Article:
War of the Rebellion: Serial 104 Page 0227 CORRESPONDENCE, ETC.-UNION.

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PARROTT BATTERY, April 4, 1865-6 p.m.

Captain S. M. EATON,

Chief Signal Officer, Military Division of West Mississippi:

CAPTAIN: The double-ender is lying about one mile and a quarter up the channel from Battery Tracy, firing occasionally at this battery, making good shots, but doing no damage do far. Battery Huger is also firing the rifle gun and two mortars. Our Parrott battery opened the music and is keeping it up quite lively. High-pressure transports are semi-hourly passing from Mobile toward Blakely, but don't seem to have any troops aboard.

I am, captain, very respectfully, your obedient servant,

W. A. HARRIS,

Lieutenant and Acting Signal Officer.

GENERAL HEADQUARTERS ARMY AND DIVISION FIELD ORDERS, OF WEST MISSISSIPPI, No. 15. April 4, 1865.

Seventy wagons from the Thirteenth Corps, sixty from the Sixteenth Corps, and forty from the command of Major-General Steele, will be sent to the depot quartermaster at Starke's Landing for general service purposes. Corps and other separate commanders will cause the current supplies for their commands to be brought in the remaining wagons, using, if necessary, the regimental baggage wagons. To prevent blocking the roads, empty trains will be sent to the depot by the upper (eastern) road and return by the lower bridge.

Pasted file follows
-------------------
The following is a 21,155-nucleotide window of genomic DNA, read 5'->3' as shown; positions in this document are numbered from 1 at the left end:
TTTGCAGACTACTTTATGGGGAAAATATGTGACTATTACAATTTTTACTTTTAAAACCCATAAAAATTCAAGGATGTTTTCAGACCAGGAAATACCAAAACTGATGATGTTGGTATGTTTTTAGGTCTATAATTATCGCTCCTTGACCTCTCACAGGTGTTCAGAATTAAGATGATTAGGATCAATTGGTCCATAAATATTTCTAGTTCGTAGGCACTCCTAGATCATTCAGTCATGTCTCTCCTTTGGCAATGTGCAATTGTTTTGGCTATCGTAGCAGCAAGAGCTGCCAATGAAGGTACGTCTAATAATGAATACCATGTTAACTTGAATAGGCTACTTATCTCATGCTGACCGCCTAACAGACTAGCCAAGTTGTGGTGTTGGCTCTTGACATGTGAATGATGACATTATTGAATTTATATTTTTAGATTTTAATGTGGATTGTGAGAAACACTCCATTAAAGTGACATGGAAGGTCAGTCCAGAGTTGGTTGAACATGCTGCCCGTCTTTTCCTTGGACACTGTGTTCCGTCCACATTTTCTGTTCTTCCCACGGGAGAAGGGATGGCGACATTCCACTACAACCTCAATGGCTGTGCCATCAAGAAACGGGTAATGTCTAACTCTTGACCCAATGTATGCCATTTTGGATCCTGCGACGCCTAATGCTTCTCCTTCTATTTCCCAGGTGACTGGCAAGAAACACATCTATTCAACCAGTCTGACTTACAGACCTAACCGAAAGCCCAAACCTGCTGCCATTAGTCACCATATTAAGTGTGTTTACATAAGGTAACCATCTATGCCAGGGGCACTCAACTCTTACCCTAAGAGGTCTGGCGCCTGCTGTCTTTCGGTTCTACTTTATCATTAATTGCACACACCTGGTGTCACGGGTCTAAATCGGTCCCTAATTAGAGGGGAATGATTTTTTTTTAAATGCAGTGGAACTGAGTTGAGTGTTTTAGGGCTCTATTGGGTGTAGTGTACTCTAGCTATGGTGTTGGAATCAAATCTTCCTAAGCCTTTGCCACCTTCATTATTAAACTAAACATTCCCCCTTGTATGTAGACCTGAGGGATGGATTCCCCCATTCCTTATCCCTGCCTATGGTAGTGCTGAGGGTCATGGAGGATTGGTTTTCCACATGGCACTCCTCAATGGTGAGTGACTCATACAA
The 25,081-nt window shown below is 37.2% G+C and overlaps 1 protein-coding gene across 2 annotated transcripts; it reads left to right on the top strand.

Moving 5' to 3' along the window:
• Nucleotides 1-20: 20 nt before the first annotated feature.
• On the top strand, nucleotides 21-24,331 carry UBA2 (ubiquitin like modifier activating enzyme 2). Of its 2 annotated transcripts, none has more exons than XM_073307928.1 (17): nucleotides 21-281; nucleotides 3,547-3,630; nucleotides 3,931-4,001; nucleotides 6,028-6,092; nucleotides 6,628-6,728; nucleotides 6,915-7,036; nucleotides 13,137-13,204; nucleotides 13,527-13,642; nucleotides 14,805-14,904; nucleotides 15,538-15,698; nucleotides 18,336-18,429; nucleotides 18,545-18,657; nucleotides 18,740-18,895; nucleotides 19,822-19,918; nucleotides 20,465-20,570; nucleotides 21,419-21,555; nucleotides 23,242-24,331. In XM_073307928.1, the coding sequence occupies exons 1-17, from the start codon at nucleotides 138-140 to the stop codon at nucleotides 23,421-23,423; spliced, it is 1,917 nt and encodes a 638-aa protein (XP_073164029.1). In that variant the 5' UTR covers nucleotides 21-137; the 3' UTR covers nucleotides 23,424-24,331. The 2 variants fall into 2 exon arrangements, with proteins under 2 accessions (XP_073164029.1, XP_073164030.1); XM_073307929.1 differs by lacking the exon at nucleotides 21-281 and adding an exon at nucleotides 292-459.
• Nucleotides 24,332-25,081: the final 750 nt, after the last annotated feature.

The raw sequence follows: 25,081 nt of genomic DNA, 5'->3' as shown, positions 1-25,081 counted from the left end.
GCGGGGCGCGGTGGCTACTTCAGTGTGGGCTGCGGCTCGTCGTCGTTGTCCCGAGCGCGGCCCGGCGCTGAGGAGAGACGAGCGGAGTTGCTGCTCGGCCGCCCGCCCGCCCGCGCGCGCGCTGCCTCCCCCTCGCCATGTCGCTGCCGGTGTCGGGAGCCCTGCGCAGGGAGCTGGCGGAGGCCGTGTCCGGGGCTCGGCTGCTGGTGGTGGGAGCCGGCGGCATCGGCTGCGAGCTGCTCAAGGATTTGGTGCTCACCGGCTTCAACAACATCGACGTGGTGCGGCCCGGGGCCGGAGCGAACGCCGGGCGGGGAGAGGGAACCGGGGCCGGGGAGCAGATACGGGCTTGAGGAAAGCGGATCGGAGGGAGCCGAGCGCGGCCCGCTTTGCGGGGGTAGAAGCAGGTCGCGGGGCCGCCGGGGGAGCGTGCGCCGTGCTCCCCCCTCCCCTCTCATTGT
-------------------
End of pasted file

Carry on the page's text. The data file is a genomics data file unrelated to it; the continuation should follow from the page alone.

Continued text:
By order of Major General E. R. S. Canby:

C. T. CHRISTENSEN,

Lieutenant-Colonel and Assistant Adjutant-General.

SPECIAL HEADQUARTERS ARMY AND DIVISIONFIELD ORDERS, OF WEST MISSISSIPPI, No. 24.

Near Spanish Fort, Ala., April 4, 1865.

1. The Thirty-first Massachusetts (mounted) Infantry, Lieutenant-Colonel Nettleton commanding, is hereby detailed for duty at these headquarters, and will report accordingly without delay.

* * * *

3. All field and siege guns, howitzers, and mortars in position before Spanish Fort Alexis will open on the enemy's lines precisely at 5 o'clock this afternoon and continue until dark (7 o'clock) without intervals. As the direct fire against the works is the least effective, the officers commanding batteries will direct shells to be thrown so as to enfilade or explode within the works. Chiefs of artillery of corps and divisions will be careful to cover the whole interior space of the forts with their fire, and direct battery commanders accordingly. This bombardment will be kept up at the rate of twenty rounds per gun each hour. After 7 o'clock the fire will cease from all batteries except the 8-inch siege howitzers and mortars, which will continue to throw shells during the entire night at the rate of one shell in every three minutes for all the pieces. During the bombardment the trenches of